You can find out why Scottish teams don’t play in the Premier League here.

For such a small league, Scottish teams have proven to be more than good enough to compete in Europe, especially Celtics and Rangers. Competing at Europe’s biggest stage requires top players. As a result, Scottish teams are signing foreign players, sacrificing Scottish young talent’s game time as an opportunity cost. 

When players are given game time, the Scottish Professional Football League showed that it is the perfect ground to develop elite footballers. Some of the most notable names that made their break in the Scottish Professional Football League include Moussa Dembele, Victor Wanyama, and Virgil Van Dijk.

Scotland’s recent success to qualify for the Euros was a result of having good players developing from Scottish Youth Football. Now that Scotland has another taste of getting into a major tournament, it is time for the nation to start focusing more on developing youth talents

#3 Managerial changes

Tommy Burns2004
Walter Smith2004-2007
Alex McLeish2007
George Burley2008-2009
Craig Levein2009-2012
Billy Stark2012
Gordon Strachan2013-2017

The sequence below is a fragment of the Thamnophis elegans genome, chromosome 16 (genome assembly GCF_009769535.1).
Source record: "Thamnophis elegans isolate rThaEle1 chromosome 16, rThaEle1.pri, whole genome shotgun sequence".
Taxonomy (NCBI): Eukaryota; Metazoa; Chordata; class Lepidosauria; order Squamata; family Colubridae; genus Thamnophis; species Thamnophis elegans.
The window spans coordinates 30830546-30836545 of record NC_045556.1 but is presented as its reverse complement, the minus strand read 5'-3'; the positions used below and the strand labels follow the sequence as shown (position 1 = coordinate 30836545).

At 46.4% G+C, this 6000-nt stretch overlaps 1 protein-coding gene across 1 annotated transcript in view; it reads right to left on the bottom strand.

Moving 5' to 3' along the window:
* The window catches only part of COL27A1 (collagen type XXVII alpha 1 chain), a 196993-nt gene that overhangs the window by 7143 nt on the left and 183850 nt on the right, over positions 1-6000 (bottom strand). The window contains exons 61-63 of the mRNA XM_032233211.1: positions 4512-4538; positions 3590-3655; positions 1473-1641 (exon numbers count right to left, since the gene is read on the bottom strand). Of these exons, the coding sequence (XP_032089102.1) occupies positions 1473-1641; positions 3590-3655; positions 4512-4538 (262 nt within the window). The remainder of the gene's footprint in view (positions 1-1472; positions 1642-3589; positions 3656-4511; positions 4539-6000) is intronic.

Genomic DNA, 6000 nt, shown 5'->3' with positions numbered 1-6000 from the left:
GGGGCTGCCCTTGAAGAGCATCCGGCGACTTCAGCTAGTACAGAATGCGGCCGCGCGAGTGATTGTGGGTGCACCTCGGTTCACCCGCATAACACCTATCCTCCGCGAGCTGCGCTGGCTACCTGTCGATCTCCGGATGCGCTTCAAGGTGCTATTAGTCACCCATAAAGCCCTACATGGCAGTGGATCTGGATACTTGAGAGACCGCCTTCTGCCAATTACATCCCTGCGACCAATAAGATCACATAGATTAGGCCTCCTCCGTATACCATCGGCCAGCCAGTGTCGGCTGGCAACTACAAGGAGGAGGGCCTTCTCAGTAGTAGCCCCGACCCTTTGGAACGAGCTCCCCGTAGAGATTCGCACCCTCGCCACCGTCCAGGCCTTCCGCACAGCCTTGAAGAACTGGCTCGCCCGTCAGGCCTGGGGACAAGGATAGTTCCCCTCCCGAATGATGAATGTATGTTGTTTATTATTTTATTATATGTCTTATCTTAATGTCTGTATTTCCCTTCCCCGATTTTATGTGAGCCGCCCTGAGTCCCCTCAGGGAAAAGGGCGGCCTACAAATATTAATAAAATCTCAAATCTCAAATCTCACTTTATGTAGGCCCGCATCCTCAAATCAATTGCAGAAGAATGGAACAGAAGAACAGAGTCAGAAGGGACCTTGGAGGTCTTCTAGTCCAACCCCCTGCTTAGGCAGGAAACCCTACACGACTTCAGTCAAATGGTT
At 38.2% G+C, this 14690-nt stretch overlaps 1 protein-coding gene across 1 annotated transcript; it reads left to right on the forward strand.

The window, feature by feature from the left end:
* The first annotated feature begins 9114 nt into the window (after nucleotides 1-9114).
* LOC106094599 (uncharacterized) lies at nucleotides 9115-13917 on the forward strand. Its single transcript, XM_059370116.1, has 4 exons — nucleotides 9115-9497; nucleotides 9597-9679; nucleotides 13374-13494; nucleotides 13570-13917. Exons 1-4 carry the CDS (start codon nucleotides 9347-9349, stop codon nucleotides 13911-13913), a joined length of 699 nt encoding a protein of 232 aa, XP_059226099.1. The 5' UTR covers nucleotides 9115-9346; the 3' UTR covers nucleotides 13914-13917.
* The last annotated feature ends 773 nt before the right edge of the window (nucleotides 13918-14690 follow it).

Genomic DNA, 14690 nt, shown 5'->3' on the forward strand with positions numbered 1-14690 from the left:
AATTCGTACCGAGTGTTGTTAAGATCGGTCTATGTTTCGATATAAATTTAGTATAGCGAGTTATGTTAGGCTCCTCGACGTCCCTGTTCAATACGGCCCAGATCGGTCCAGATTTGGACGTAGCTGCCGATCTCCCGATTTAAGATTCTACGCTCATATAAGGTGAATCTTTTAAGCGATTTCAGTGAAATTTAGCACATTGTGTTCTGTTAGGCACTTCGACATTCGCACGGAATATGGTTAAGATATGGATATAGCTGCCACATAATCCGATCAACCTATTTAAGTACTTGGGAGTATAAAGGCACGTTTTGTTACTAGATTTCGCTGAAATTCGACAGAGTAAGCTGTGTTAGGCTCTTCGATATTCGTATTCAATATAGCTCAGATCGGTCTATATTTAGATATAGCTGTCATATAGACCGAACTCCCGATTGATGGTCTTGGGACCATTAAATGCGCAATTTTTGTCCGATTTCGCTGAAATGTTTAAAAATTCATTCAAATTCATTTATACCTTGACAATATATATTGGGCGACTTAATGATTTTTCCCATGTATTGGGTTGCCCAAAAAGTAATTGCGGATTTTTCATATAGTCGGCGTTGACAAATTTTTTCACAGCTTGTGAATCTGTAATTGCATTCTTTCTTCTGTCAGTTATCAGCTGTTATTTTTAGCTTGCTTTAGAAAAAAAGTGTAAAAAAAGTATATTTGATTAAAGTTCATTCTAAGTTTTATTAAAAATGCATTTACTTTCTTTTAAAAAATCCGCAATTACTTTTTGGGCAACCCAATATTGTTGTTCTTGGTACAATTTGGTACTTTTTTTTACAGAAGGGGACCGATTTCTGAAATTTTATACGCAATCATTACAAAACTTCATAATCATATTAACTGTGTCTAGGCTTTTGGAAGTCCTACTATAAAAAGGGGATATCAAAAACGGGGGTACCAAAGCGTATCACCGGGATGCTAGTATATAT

Malky Mackay2017
Alex McLeish2018-2019
Steve Clark2019-present

Scotland has had 10 different managers in less than 2 decades, with Gordon Strachan as the longest serving manager with just 4 short years. 

We can’t keep changing managers, we were a failed generation, there was Gordon Strachan’s generation that was a failure as well, then there was Alex McLeish’s group of players… we can’t keep blaming the managers,

Former Scottish Forward Kris Boyd on Scotland managers

There are times when changes have to be made, but developing a national football team requires time and patience. With most managers receiving less than 3 years, it is hard to see a solid result regardless of the players. 

Source: The Scottish Sun

Being in charge for less than 3 years, Steve Clark is the only manager to guide Scotland back into a major tournament. That being said, he failed to qualify for the World Cup after losing 3-1 to a determined Ukraine side in the play-off. 

Another former Scottish Forward Andy Walker showed his support for Steve Clark, saying that Clark should be given more time to put Scottish football back on the map


Scotland has always been a footballing country, it has a deep history rooted within the national team backed by passionate fans. Momentum was lost in the last 2 decades, with constant managerial changes and a lack of youth development, eventually shaping up the darkest days for Scottish football. 

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Source: Express and Star

On the bright side, both the current manager and players are showing positive signs after qualifying for UEFA Euro 2020. Scotland was just 2 wins away from returning to the FIFA World Cup.

Now that there will be a long break from major tournament qualifiers, it is time for Scotland to prepare for their return to the international football stage!